• Get myself mentally psyched up and excited for this race no matter what (this has become a regular strategy for me. Why got all worked up and nervous?  I start thinking about the friends I will see, that I’m getting to spend a “few” hours in nature, getting some ME time, burning some calories, etc.  Literally think of as many positive things as I can to get pumped up for the race to get positive energy flowing)
  • Last but not least, as much as I don’t like always setting time goals for races, since I did the preview run in 3:17 and I wasn’t as racing, I was shooting for a 3 hour finish.

It was a beautiful day! I got there in plenty of time to pick up my packet and run into many friends including GOTR volunteers/board members.

holly

Holly is our Vice President and was racing as well!

I started running right away knowing that the grueling part would be around Mile 2. I had to stop momentarily at the first aid station to get this selfie with Bob and Cindy Hansen who are huge supporters of GOTR and I love seeing their smiling faces!

bobcindy

Bob & Cindy Hansen, GOTR volunteer superstars! Love the rays of sun shining on us!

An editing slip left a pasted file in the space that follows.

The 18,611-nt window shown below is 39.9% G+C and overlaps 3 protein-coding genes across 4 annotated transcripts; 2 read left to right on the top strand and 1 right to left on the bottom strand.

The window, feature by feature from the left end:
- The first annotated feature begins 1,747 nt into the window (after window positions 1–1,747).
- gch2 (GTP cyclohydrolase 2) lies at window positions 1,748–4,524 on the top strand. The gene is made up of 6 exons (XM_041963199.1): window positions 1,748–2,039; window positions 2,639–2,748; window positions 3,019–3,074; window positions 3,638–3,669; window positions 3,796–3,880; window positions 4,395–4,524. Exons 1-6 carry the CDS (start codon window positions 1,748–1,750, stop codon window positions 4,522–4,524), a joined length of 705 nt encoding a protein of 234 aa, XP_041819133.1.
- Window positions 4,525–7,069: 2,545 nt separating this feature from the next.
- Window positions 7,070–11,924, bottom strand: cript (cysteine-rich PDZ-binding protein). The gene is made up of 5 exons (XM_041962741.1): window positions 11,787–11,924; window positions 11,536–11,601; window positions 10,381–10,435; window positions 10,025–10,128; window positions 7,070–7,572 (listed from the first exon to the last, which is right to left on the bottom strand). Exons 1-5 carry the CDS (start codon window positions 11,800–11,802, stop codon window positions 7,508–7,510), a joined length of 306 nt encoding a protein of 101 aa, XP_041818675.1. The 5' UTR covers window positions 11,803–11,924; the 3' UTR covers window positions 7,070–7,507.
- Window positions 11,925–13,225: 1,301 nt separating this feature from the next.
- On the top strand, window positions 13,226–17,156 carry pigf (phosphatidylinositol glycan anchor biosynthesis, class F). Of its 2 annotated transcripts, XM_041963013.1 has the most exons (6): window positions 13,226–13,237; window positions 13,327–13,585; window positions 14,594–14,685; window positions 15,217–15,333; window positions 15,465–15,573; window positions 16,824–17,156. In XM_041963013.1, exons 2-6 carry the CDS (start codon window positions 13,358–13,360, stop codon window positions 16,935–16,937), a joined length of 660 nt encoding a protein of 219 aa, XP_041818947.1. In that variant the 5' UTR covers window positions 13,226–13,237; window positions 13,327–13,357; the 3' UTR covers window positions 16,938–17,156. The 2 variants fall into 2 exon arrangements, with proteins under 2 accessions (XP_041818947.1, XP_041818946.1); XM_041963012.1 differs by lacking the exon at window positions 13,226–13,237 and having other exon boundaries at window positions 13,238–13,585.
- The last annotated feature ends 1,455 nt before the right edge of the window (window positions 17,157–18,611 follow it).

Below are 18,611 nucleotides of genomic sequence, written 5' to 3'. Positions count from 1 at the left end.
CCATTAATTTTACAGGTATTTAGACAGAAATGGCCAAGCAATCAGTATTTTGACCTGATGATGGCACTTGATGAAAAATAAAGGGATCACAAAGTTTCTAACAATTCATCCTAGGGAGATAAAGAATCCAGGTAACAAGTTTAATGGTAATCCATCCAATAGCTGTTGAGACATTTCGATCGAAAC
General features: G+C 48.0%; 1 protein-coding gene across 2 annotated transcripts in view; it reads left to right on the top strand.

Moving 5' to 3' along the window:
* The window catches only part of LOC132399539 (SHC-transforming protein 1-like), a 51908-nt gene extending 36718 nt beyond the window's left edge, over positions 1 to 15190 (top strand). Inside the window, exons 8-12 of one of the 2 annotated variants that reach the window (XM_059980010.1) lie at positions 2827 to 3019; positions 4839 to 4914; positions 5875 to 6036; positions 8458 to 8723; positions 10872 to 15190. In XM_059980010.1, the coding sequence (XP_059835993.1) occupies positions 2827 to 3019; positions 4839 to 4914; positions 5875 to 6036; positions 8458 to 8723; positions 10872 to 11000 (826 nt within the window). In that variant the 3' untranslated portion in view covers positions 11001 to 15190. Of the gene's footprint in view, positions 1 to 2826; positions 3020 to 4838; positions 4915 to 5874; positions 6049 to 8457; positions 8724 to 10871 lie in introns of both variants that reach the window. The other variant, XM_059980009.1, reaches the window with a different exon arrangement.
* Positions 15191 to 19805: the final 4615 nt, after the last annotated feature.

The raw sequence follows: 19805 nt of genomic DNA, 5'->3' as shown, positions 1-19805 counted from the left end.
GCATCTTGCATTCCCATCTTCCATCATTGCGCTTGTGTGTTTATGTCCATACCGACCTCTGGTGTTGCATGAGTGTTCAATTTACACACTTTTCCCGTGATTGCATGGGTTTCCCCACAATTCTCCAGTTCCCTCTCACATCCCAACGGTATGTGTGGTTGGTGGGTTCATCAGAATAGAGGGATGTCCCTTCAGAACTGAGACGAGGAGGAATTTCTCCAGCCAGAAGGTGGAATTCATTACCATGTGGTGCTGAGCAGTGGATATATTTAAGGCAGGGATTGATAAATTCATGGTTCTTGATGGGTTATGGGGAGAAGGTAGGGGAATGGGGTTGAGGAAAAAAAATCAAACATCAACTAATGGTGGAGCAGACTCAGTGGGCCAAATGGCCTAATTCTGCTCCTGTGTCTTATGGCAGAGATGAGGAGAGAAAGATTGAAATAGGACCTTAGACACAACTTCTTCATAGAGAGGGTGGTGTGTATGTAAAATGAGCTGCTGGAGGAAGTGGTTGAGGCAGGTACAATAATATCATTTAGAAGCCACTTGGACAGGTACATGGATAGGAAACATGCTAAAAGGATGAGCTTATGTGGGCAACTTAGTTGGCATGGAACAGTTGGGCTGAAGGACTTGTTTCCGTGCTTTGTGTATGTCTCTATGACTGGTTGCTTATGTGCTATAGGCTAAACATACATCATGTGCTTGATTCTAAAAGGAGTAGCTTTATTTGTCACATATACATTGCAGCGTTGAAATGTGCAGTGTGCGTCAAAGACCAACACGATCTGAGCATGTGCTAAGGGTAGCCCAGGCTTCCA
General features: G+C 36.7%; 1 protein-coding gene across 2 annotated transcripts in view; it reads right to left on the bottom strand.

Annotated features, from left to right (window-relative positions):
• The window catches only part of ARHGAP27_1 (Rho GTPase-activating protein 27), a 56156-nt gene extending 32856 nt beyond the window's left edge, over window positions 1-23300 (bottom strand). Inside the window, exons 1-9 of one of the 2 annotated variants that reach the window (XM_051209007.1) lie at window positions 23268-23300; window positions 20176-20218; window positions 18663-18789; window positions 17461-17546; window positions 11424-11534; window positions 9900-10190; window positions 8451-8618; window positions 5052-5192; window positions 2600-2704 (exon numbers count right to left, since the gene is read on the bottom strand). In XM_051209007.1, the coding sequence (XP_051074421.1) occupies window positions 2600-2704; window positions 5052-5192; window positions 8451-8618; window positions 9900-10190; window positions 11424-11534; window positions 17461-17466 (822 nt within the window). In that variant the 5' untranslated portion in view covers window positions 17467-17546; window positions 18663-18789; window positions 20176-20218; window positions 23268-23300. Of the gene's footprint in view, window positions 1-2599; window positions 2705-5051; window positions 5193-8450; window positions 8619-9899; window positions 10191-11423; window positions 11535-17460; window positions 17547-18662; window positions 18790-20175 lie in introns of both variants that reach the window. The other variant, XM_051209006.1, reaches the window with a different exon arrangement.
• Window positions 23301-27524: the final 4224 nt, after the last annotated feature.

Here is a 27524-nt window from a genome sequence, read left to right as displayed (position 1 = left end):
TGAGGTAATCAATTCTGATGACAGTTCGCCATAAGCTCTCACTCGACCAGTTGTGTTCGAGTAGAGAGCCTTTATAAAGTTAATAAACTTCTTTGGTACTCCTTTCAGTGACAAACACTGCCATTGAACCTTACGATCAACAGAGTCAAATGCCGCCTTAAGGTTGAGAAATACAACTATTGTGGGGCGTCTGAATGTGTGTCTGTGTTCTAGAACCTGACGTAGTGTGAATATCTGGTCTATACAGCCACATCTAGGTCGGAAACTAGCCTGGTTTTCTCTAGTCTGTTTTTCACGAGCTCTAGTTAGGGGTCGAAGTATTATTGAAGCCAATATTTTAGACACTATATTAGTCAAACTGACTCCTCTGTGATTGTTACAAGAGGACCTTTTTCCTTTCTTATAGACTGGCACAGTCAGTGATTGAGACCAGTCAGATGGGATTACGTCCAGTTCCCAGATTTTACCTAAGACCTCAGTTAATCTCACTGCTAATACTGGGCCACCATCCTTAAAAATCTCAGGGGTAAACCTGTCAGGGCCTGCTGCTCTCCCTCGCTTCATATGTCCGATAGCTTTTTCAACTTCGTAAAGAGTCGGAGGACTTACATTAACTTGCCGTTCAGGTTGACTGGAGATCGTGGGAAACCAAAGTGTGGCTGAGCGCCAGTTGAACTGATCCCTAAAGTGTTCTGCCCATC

Then it was all uphill so I started power hiking and using my arms, core and obliques more (which are all sorer than my legs are today!) I knew I was at the back of the pack already but OK with that. Every time there was a wee bit of level terrain or not too many rocks, I ran a bit…however if I know I can power hike it faster and use less energy, that is my strategy. (one of the many things I love about trail running as it’s more “acceptable” to walk due to the hills.) I had several more friends at aid stations that called my name out as I ran by which is always motivating!

view

We are pretty high up there! Pictures don’t do it justice for sure!

view1

If you look closely, you can see the trail on the other mountain going down hill…

It was finally time to come downhill!  Was cruising in several locations but the trail was rocky so this slowed me down more than I wanted.  I was really trying to focus on relaxing as much as possible as I know any tension mentally or physically slows me down (which is why I get pumped up before a race too…to keep from having mental stress!). I almost tripped a few times but never fell.